Since I want a nice warm photo, I will click in the dead center of the line and pull toward the bottom right (the yellow side).

With my preview box unchecked you can see the before:
And with it checked on again, the after:
The second one looks warmer, and in my opinion, more inviting. Now do your own blue channel adjustment, but don't click OK. You will want to move on to the Green channel before you're done.

6. Now that I've warmed up the blue channel, I am seeing a bit too much green. So in the Green channel, I am going to set a point in the middle (as I did before) and drag it a little to the blue side.
How do you know how much and which colors to change? Experiment and you will educate your eye. Some people seem to be able to look at a photo and say "too much blue" or "too much red" with no problem. If you are not one of those people, experiment with the channels and see what pleases your eye.

Another pep talk digression:
There is no right answer when it comes to color. For example, a lot of people are doing heavily yellowish looking photos right now. For those not into that trend the yellow may represent an ugly color cast. Similarly, as a rule, bluish skin is undesirable. But for a certain steely and desaturated look, it may be perfect. You decide what looks good. The important thing is that you are no longer at the mercy of an auto-adjust button.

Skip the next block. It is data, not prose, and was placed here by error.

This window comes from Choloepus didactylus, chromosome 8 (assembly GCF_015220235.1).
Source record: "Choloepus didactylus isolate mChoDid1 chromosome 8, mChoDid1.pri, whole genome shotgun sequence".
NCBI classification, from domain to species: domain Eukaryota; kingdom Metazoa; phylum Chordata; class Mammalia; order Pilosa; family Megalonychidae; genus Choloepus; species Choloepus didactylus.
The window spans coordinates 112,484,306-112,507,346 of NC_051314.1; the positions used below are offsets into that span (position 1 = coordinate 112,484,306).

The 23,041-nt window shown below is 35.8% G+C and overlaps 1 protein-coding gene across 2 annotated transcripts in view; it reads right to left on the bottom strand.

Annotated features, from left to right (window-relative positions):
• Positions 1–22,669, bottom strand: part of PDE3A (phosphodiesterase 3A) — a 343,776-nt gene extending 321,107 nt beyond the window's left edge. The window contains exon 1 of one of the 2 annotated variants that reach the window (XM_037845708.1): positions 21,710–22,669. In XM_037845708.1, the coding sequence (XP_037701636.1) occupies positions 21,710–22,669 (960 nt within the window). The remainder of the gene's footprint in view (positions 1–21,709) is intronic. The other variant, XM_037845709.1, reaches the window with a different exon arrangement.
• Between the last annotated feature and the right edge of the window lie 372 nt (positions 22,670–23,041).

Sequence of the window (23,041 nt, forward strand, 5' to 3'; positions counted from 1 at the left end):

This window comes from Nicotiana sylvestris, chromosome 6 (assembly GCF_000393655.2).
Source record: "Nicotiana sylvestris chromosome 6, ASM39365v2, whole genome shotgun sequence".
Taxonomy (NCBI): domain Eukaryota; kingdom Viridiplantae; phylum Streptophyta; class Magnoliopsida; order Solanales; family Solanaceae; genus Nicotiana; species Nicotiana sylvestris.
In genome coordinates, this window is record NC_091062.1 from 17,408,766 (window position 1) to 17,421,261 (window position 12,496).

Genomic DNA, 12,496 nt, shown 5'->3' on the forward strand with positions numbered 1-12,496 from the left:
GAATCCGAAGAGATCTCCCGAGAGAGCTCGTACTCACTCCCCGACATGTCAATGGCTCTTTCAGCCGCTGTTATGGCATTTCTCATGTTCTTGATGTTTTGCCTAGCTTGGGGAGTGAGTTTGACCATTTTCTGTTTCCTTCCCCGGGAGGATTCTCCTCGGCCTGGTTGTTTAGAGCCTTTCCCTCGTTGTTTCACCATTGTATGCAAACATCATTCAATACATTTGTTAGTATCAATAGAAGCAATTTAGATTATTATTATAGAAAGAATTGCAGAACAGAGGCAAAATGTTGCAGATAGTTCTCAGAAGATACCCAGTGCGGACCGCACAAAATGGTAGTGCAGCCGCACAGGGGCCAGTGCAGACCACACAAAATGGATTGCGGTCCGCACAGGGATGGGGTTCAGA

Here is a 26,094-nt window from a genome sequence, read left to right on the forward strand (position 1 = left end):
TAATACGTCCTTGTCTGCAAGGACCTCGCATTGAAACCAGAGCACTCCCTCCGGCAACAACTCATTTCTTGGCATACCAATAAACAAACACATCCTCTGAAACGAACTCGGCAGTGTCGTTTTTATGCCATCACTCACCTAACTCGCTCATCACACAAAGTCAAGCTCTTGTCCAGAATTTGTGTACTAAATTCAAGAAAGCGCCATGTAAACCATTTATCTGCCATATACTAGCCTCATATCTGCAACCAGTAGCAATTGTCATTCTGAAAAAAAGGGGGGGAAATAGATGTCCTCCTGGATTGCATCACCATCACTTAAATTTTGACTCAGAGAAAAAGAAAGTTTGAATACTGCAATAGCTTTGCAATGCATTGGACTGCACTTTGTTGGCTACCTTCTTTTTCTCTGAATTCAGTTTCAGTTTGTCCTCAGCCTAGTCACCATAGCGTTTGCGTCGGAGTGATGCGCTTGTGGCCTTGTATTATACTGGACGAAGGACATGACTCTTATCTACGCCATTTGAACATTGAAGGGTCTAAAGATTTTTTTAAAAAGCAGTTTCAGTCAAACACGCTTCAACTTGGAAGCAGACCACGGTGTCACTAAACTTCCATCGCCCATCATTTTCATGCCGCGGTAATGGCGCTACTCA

7. I am leaving the red channel alone, but if you want to tweak it, you know how.

8. One final curves adjustment will give added contrast. Add another curves adjustment layer. Double click and leave the dialog box on all channels (as opposed to the individual R, B, or G ones). This time you are going to add what is called a classic "S" curve by manipulating two points. As you place and then pull a point somewhere in the top half (not too high up or you will clip highlights) to the left side, and another point in the bottom half (not too far down or you will lose shadow detail) to the right side, an S-shaped curve will appear, and more importantly, you will increase contrast. Here is what my subtle s-curve looks like (not much of an "s," is it?):
The more prominent your "s," the greater the contrast in the result. Try it on your photo.
That's it for now. If you practice this tutorial on several photos, it will soon become second nature.

Below are the before and after photos.
before (not bad, but not as warm as it should be)
after (warmer, with a little more contrast)

The differences you see may depend upon your computer monitor, but what I am seeing is an improvement that is not overstated. The more portrait retouching I do, the more I am a fan of restraint. Unless you are going for a highly stylized look (which I also love), you don't want something that screams out "Hey! I've been Photoshopped!"


Philip Caines said...

Nice tutorial, simple and a good introduction to curves. Keep up the good work :)

Emy Watson said...

What does a layer mask in Photoshop do? And how do I use it ...